peuterey outlet peuterey sito ufficiale giubbotti peuterey outlet peuterey outlet peuterey sito ufficiale giubbotti peuterey outlet peuterey outlet peuterey sito ufficiale giubbotti peuterey outlet woolrich outlet piumini woolrich outlet giubbotti woolrich outlet peuterey outlet peuterey sito ufficiale giubbotti peuterey outlet hogan outlet scarpe hogan outlet hogan outlet online moncler outlet moncler sito ufficiale piumini moncler outlet woolrich outlet piumini woolrich outlet giubbotti woolrich outlet hogan outlet scarpe hogan outlet hogan outlet online woolrich outlet piumini woolrich outlet giubbotti woolrich outlet

Supporting the workers of Indianapolis: Employed—Unemployed; Happy—Frustrated; Executive—Employee. All are welcome!

Home » The Indy At Work Blog

The Other Side of Changing Your Career


Robby

Ever since I moved to Indianapolis, job seekers have been reaching out to me to ask for advice. That’s not because I’m an expert at finding people jobs in Indianapolis. I think it’s because I like to network and like to be helpful. And I’m always happy to review a resume and offer any suggestions.

But lately, more and more people have been telling me they want to change their career. They are tired of what they have been doing for years and are ready to try something new. Maybe they used to work in non-profit marketing and now want to go into pharmaceutical sales. Or perhaps they were trained as an accountant, but are looking to work in healthcare. Or maybe they have tons of retail experience but want to switch to an office job.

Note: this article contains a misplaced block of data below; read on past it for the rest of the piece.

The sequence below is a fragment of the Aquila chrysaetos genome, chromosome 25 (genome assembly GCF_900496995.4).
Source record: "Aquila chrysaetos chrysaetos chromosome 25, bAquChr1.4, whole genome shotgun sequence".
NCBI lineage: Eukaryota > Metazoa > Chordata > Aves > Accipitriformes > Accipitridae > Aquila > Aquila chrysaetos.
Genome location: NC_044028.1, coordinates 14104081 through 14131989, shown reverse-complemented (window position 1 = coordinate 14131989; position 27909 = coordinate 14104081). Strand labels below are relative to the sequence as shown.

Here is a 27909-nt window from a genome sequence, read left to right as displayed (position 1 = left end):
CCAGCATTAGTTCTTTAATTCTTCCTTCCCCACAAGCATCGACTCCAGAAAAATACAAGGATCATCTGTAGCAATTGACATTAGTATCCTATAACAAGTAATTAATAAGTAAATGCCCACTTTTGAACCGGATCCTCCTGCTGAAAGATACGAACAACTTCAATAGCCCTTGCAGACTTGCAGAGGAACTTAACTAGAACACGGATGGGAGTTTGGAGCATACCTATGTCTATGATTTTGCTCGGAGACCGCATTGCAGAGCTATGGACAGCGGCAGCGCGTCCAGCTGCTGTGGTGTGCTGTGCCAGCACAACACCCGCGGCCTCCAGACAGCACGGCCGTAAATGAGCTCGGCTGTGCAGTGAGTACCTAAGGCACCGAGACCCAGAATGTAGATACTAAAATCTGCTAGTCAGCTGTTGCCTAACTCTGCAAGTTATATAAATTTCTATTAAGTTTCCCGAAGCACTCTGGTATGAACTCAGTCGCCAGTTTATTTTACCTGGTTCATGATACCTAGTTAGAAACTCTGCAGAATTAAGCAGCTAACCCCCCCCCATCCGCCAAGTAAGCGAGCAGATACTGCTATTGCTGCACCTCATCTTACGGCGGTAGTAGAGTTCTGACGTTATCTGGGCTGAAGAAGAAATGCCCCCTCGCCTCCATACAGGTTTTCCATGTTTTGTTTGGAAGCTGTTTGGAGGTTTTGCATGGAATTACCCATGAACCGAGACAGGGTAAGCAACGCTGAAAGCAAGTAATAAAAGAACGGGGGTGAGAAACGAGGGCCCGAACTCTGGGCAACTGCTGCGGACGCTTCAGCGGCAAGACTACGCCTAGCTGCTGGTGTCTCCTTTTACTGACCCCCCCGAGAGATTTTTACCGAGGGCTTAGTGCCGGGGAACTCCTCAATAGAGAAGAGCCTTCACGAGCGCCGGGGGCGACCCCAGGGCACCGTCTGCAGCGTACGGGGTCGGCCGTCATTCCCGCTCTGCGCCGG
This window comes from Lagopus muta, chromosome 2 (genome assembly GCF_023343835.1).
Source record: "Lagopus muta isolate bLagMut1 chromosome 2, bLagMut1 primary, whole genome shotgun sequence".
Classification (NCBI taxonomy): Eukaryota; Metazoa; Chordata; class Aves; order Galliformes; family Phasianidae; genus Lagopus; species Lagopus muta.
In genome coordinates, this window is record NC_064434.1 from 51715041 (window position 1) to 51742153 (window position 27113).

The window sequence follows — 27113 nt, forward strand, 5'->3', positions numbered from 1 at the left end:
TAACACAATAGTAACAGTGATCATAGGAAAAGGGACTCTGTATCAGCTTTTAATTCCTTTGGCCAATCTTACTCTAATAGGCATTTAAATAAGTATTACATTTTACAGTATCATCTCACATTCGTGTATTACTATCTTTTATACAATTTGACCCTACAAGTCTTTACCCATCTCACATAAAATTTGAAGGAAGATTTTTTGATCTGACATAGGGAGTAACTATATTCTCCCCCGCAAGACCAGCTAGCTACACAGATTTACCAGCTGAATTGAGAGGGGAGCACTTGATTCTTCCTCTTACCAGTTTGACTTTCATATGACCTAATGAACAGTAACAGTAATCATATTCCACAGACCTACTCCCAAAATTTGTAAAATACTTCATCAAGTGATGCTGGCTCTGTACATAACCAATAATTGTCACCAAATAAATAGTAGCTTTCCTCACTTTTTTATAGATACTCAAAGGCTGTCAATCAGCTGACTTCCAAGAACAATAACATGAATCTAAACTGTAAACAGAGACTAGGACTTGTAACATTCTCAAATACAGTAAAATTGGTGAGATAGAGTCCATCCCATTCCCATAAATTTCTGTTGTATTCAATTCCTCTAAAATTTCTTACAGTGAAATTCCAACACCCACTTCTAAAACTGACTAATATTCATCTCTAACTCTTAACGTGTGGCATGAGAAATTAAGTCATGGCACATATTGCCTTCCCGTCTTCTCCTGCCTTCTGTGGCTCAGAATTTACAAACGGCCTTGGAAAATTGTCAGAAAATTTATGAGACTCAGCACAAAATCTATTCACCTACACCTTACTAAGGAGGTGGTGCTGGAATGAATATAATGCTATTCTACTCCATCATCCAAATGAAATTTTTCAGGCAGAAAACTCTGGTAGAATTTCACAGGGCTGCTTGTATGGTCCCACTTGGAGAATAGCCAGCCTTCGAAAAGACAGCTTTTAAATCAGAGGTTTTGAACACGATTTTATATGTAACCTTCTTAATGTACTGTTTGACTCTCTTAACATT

I feel for people who want to change their jobs. It’s a big decision to walk away from what you used to do and go after something new. But it seems like most of these people seeking new Indianapolis jobs aren’t thinking about one crucially important element.

They aren’t considering the point of view of a company that would be hiring them.

Consider one young woman I met who went to school to become an environmental engineer. She ended up taking a field job that involved working outdoors to take samples and going back to the lab to run tests. But after a few years, she decided that she wanted to do something entirely different. She wanted to get into the veterinary world and work with animals.

vet\'s office
© Flickr User ccox888

If you apply to work in a vet clinic with years of experience as an engineer, you’re probably going to get turned down. That’s because there are other candidates who have years of experience in vet clinics. So you are, by nature, less attractive to that employer.

That doesn’t mean you can’t change your career. But rather, it means that changing your career is about telling the right story.

For example, if you were an environmental engineer who worked in the field, you might explain how you are self-motivated and can work for long periods of time with no supervision. You might also explain how you love nature and have a scientific mind. You might also show how you have volunteered with pet shelters and rescue organizations. And you might try to network your way into a vet clinic by making friends with a current employee.

It’s difficult to change your career. But if you want to make it easier on yourself, think of the career change from the perspective of the employer. Ask the question: why should they consider someone who hasn’t been doing this for years?

Answer that, and your new career is sure to blossom.

Like this post? Share it through your social networks:

About the Blogger: Robby Slaughter is a productivity speaker and expert. He is a principal with a AccelaWork, an Indianapolis consulting firm.

Read more by

Fri, March 22 2013 » Career Planning and Goal Setting, Change Managment and Learning Organization

Leave a Reply